Welcome to Top Three Takeaways, where I give you bite-sized life lessons from the She Built That episodes. Tune into the podcast every Tuesday, and get your recap every Thursday.
With more than 20 years of experience in politics, BC Premier Christy Clark is pretty well-accustomed to being in the public eye. With that, comes juggling family and personal life, work and political life, and how they all intermingle. Find out why Christy isn’t big into perfection, and why she thinks more women should enter politics.
Perfection as a working mother is like the Clair Huxtable dilemma: being a perfect wife and mother, while also being successful in a high-pressure, demanding career. Who has the time or energy for that? Who can possibly maintain balance, and take care of themselves, striving for that sort of perfection?
“I feel like they’re setting standards for us. […] We read these books, and we see the Martha Stewarts on TV and it’s like, all this perfection, and we have to strive for the perfection. And then we say, ‘I have no balance in my life’ —well of course not, you can’t be perfect.
“I feel like, we should as women, have permission to just kind of slack off a little bit sometimes. Why does everything on the tree have to match? Does the turkey stuffing recipe have to have raisins and walnuts?”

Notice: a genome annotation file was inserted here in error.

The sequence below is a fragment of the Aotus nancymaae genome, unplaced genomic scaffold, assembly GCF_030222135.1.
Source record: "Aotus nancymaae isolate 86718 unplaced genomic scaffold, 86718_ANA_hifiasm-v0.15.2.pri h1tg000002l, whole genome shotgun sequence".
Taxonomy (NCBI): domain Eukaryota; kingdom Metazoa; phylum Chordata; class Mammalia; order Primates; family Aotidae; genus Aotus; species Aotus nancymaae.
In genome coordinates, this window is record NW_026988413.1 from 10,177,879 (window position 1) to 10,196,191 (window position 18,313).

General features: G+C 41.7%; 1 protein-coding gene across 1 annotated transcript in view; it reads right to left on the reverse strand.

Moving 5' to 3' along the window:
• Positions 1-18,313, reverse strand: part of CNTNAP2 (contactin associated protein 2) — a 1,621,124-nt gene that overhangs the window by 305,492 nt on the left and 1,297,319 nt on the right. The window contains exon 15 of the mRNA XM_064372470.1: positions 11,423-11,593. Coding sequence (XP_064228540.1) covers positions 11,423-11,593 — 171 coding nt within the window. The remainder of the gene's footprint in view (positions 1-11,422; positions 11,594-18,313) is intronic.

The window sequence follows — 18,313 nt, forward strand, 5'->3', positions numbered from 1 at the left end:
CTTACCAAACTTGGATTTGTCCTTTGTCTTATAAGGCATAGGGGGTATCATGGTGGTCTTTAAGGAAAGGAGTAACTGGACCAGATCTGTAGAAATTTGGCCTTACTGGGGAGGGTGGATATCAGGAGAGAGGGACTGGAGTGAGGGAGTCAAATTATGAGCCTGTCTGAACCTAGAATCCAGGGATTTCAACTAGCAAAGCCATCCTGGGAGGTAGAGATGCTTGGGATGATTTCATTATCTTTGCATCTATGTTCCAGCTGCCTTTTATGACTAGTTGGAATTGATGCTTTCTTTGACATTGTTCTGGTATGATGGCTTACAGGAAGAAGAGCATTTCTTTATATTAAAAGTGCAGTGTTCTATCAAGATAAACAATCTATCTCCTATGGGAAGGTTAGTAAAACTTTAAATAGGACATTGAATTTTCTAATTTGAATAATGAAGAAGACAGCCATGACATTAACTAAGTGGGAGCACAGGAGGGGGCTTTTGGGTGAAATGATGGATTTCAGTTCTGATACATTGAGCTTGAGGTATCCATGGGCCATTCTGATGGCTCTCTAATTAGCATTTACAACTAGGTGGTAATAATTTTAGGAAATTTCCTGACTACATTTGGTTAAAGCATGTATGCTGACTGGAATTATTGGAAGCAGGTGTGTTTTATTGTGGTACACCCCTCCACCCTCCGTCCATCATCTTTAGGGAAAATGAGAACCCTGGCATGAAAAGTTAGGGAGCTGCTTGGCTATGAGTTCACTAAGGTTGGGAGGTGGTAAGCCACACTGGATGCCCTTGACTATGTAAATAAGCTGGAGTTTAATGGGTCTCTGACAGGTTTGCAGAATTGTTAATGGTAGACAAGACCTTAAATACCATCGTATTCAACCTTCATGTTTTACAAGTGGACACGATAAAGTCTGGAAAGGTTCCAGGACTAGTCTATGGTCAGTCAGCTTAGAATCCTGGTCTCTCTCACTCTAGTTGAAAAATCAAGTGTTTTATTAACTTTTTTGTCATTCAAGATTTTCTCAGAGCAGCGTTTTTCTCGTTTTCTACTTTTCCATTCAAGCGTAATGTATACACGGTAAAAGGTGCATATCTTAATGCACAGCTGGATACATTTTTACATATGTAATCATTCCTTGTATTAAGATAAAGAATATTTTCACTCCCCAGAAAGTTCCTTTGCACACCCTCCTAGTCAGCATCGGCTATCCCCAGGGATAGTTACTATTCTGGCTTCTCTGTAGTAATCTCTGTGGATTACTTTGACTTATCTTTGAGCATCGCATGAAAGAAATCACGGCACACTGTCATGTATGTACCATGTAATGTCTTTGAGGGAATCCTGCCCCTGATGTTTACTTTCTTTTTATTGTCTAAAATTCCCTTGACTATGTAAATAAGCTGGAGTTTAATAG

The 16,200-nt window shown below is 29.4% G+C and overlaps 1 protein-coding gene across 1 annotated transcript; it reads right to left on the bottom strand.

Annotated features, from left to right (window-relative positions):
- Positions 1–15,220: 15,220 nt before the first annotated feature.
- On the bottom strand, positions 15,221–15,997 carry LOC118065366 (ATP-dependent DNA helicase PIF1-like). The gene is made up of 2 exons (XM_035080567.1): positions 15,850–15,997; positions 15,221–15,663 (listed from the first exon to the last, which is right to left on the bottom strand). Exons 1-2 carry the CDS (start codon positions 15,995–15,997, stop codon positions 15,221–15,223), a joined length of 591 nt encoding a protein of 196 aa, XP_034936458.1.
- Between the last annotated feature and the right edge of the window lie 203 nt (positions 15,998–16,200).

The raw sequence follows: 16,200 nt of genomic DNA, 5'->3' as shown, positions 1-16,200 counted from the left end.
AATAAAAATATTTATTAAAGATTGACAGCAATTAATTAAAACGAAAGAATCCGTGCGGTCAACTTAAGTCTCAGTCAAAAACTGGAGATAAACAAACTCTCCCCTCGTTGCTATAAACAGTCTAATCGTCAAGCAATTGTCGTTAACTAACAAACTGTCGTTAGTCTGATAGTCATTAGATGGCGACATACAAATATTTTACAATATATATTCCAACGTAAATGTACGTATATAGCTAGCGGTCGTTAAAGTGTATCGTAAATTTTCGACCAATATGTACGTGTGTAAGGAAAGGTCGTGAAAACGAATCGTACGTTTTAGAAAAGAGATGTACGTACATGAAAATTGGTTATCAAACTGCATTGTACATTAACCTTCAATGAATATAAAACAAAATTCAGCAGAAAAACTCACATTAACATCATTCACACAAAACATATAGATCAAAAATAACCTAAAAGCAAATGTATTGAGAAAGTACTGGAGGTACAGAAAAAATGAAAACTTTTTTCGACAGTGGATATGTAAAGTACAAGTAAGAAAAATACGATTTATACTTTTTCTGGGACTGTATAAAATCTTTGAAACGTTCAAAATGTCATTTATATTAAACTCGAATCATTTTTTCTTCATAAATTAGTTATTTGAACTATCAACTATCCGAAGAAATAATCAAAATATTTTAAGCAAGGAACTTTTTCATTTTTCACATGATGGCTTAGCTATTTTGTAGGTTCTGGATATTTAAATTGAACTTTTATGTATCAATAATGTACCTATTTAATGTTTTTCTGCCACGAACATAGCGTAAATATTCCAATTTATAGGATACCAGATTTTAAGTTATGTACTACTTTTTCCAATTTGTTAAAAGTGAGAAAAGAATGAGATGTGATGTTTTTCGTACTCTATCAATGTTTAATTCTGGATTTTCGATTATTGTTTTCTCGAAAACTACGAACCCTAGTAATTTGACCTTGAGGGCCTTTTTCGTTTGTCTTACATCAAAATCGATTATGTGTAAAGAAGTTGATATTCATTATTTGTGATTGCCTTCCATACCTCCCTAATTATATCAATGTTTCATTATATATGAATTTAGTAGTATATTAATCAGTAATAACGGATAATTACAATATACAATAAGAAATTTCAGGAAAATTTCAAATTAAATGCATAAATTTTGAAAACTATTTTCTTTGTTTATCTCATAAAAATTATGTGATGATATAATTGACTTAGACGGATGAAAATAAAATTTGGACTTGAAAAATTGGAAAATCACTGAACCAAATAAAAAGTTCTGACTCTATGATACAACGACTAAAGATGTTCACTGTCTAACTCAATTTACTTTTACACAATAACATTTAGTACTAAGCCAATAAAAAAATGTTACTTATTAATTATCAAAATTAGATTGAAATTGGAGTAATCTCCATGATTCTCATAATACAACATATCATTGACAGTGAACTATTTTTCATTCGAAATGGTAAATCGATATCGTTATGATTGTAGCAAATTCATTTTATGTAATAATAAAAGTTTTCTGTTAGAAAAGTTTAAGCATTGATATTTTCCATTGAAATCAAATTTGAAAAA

Be truthful to yourself
Christy talked about some of the barriers for women in work. Among them, the idea that you have be nice and not too demanding. She pointed out, if you’re so focused on making everyone like you, you can’t be truthful to yourself and you won’t please everyone.
“I’m just going to try and be me and be truthful to myself about what I want to do, and if people don’t like it, that’s OK. […] We grow up in a culture where everybody wants us to be nice. And now we also have to be respected and promoted, which we want to be. But in order to be respected and promoted, you can’t be nice all the time.
“See, women have to choose, which is just a terrible dilemma for us. If you have to be nice all the time, then your whole thing is to get people to like you, and if you’re trying to get people to like you, how do you ever become someone who is giving the orders rather than just taking the orders. And it’s a real barrier for women.”
Getting women into politics
On encouraging women to enter politics, Christy said she’s noticed a pattern: the women she calls up seem to think they aren’t qualified to run, even when they’ve already been doing amazing work.
“It doesn’t matter who they are. CEOs will tell me that: ‘Oh, I don’t think I’m qualified to run in politics.’ And I always say to them, what is politics? There are no professional — or, you don’t want to be a professional politician. It’s just people. Your neighbour, your bus driver, your kid’s teacher, who decide they want to make a difference. How are you different than that?”
QUOTE OF THE WEEK
“I have to be myself. I shouldn’t be what people want me to be, or what I think people expect me to be. I had to be me.”